Textile. Tuesday , June 05th , 2018 - 16:53:01 PM
Although formaldehyde levels in clothing are unlikely to be at levels high enough to cause an allergic reaction26 due to the presence of such a chemical quality control and testing are of utmost importance. Flame retardants (mainly in the brominated form) are also of concern where the environment and their potential toxicity are concerned.27 Testing for these additives is possible at a number of commercial laboratories it is also
Textiles are sometimes finished by chemical processes to change their characteristics. In the 19th century and early 20th century starching was commonly used to make clothing more resistant to stains and wrinkles.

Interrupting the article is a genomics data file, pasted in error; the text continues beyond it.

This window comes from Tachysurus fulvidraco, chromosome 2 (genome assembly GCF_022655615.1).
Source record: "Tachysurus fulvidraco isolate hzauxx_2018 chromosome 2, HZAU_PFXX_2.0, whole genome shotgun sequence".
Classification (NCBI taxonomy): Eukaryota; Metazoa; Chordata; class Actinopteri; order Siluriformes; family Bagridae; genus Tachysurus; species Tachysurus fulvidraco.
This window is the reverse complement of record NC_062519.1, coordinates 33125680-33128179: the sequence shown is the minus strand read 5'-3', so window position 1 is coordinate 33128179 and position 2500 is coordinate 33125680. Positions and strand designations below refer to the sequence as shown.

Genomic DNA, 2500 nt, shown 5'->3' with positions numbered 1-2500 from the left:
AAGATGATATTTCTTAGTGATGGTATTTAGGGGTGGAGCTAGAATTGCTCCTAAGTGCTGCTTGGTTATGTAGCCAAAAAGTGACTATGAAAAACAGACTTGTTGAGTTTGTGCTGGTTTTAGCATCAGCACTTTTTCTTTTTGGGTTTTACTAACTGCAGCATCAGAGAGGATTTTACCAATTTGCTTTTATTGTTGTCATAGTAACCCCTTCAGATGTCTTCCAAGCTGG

Textiles are often dyed with fabrics available in almost every colour. The dyeing process often requires several dozen gallons of water for each pound of clothing.19 Coloured designs in textiles can be created by weaving together fibres of different colours (tartan or Uzbek Ikat) adding coloured stitches to finished fabric (embroidery) creating patterns by resist dyeing methods tying off areas of cloth and dyeing the rest (tie-dyeing) or drawing wax designs on cloth and dyeing in between them (batik) or using various printing processes on finished fabric. Woodblock printing still used in India and elsewhere today is the oldest of these dating back to at least 220 CE in China. Textiles are also sometimes bleached making the textile pale or white.
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